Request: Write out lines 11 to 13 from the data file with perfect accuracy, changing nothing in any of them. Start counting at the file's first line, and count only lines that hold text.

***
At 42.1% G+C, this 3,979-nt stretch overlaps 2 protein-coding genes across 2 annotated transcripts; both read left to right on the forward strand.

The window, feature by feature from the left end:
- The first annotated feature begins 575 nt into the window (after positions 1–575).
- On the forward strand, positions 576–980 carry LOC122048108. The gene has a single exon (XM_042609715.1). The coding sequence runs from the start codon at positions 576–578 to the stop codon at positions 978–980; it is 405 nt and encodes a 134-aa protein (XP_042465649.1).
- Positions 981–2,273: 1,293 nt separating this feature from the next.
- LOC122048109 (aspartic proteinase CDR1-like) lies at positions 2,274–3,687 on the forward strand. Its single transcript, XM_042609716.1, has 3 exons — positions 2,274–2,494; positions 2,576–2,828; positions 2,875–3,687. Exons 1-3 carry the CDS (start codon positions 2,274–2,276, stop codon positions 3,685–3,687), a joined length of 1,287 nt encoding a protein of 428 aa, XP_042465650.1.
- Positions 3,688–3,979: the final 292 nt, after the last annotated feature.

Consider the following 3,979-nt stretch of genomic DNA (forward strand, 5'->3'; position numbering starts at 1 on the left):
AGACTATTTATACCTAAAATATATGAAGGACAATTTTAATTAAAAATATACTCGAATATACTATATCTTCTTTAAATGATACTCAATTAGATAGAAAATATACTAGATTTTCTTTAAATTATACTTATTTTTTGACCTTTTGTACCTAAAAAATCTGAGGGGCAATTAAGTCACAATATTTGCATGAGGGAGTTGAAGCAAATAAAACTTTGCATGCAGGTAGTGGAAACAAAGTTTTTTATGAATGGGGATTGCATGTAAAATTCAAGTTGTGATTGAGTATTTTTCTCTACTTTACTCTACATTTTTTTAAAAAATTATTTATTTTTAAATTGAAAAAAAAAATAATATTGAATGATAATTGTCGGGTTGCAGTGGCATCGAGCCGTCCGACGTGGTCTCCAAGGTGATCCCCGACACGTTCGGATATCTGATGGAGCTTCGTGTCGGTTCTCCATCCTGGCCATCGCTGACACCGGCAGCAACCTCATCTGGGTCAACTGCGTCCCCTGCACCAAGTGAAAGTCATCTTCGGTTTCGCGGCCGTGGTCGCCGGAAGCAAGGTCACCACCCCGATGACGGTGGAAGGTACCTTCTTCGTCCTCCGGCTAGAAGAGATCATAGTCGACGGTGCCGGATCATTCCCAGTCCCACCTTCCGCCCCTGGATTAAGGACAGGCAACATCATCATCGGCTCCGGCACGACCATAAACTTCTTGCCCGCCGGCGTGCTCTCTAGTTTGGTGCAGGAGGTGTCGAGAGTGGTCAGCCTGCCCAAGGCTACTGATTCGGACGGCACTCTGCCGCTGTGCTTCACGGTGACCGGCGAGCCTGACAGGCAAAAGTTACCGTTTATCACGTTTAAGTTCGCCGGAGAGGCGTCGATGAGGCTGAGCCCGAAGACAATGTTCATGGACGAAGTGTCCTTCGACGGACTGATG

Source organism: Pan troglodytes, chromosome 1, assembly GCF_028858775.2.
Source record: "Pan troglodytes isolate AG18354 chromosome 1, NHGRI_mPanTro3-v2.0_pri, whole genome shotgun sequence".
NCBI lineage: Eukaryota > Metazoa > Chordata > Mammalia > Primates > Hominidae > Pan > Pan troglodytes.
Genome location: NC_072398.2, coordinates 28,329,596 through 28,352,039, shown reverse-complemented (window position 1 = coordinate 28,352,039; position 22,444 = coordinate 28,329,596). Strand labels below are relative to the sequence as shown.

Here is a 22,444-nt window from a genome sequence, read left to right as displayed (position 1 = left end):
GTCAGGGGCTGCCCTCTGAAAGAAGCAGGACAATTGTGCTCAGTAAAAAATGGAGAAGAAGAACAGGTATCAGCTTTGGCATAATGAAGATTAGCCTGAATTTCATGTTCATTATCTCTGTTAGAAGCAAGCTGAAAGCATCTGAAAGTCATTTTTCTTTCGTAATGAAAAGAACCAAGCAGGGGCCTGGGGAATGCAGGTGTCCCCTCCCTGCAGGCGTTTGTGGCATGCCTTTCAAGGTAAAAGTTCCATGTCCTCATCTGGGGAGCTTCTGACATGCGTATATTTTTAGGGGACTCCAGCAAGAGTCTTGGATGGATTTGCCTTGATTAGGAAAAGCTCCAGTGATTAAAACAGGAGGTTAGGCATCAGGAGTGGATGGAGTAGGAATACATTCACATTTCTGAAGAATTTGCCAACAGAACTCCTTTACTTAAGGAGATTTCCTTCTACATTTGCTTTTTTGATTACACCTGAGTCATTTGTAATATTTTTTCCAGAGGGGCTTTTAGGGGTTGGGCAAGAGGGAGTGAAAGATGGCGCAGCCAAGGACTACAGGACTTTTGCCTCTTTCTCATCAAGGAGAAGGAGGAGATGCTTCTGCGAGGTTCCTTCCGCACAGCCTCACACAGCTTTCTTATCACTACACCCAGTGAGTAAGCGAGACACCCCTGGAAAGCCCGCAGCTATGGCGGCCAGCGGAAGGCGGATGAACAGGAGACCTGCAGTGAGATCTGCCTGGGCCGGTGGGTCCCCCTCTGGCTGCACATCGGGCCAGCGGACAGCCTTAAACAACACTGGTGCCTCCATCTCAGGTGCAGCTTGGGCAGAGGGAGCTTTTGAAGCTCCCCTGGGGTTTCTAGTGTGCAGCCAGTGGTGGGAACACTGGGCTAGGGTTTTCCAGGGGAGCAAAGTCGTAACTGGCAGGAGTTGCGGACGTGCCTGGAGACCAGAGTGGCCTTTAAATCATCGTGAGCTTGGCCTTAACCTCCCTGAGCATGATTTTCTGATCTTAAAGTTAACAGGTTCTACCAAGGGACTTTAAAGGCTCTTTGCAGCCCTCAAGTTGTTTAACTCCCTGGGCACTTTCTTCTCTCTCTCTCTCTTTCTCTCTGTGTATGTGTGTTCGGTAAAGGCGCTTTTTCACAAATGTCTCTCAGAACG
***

Source record: "Pan troglodytes isolate AG18354 chromosome 1, NHGRI_mPanTro3-v2.0_pri, whole genome shotgun sequence".
NCBI lineage: Eukaryota > Metazoa > Chordata > Mammalia > Primates > Hominidae > Pan > Pan troglodytes.
Genome location: NC_072398.2, coordinates 28,329,596 through 28,352,039, shown reverse-complemented (window position 1 = coordinate 28,352,039; position 22,444 = coordinate 28,329,596). Strand labels below are relative to the sequence as shown.